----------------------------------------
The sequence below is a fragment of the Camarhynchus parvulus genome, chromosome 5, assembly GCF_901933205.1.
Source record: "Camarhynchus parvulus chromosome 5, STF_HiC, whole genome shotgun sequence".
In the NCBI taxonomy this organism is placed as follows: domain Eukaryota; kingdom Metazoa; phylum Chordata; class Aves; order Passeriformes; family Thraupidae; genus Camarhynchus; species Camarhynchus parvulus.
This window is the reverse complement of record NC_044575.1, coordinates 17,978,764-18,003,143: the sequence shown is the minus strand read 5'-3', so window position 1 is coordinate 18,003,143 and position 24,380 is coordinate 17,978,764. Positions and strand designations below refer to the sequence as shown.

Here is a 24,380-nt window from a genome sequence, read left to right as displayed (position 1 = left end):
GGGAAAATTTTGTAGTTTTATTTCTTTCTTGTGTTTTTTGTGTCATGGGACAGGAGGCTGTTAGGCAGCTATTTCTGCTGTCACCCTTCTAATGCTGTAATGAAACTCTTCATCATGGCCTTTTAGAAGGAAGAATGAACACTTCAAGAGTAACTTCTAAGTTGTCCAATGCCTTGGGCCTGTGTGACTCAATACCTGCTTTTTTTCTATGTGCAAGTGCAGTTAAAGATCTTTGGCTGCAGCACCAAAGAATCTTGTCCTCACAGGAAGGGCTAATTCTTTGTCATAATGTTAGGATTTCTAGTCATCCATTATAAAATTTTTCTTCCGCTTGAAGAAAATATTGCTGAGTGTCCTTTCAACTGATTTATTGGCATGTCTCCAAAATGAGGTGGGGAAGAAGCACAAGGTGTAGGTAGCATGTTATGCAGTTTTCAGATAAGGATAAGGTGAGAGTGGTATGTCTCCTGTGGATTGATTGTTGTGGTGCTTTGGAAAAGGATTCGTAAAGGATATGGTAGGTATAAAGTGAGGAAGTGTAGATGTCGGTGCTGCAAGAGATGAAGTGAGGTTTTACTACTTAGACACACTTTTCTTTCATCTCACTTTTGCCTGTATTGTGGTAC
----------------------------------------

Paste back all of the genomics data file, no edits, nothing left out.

The sequence below is a fragment of the Camarhynchus parvulus genome, chromosome 5, assembly GCF_901933205.1.
Source record: "Camarhynchus parvulus chromosome 5, STF_HiC, whole genome shotgun sequence".
In the NCBI taxonomy this organism is placed as follows: domain Eukaryota; kingdom Metazoa; phylum Chordata; class Aves; order Passeriformes; family Thraupidae; genus Camarhynchus; species Camarhynchus parvulus.
This window is the reverse complement of record NC_044575.1, coordinates 17,978,764-18,003,143: the sequence shown is the minus strand read 5'-3', so window position 1 is coordinate 18,003,143 and position 24,380 is coordinate 17,978,764. Positions and strand designations below refer to the sequence as shown.

Here is a 24,380-nt window from a genome sequence, read left to right as displayed (position 1 = left end):
GGGAAAATTTTGTAGTTTTATTTCTTTCTTGTGTTTTTTGTGTCATGGGACAGGAGGCTGTTAGGCAGCTATTTCTGCTGTCACCCTTCTAATGCTGTAATGAAACTCTTCATCATGGCCTTTTAGAAGGAAGAATGAACACTTCAAGAGTAACTTCTAAGTTGTCCAATGCCTTGGGCCTGTGTGACTCAATACCTGCTTTTTTTCTATGTGCAAGTGCAGTTAAAGATCTTTGGCTGCAGCACCAAAGAATCTTGTCCTCACAGGAAGGGCTAATTCTTTGTCATAATGTTAGGATTTCTAGTCATCCATTATAAAATTTTTCTTCCGCTTGAAGAAAATATTGCTGAGTGTCCTTTCAACTGATTTATTGGCATGTCTCCAAAATGAGGTGGGGAAGAAGCACAAGGTGTAGGTAGCATGTTATGCAGTTTTCAGATAAGGATAAGGTGAGAGTGGTATGTCTCCTGTGGATTGATTGTTGTGGTGCTTTGGAAAAGGATTCGTAAAGGATATGGTAGGTATAAAGTGAGGAAGTGTAGATGTCGGTGCTGCAAGAGATGAAGTGAGGTTTTACTACTTAGACACACTTTTCTTTCATCTCACTTTTGCCTGTATTGTGGTAC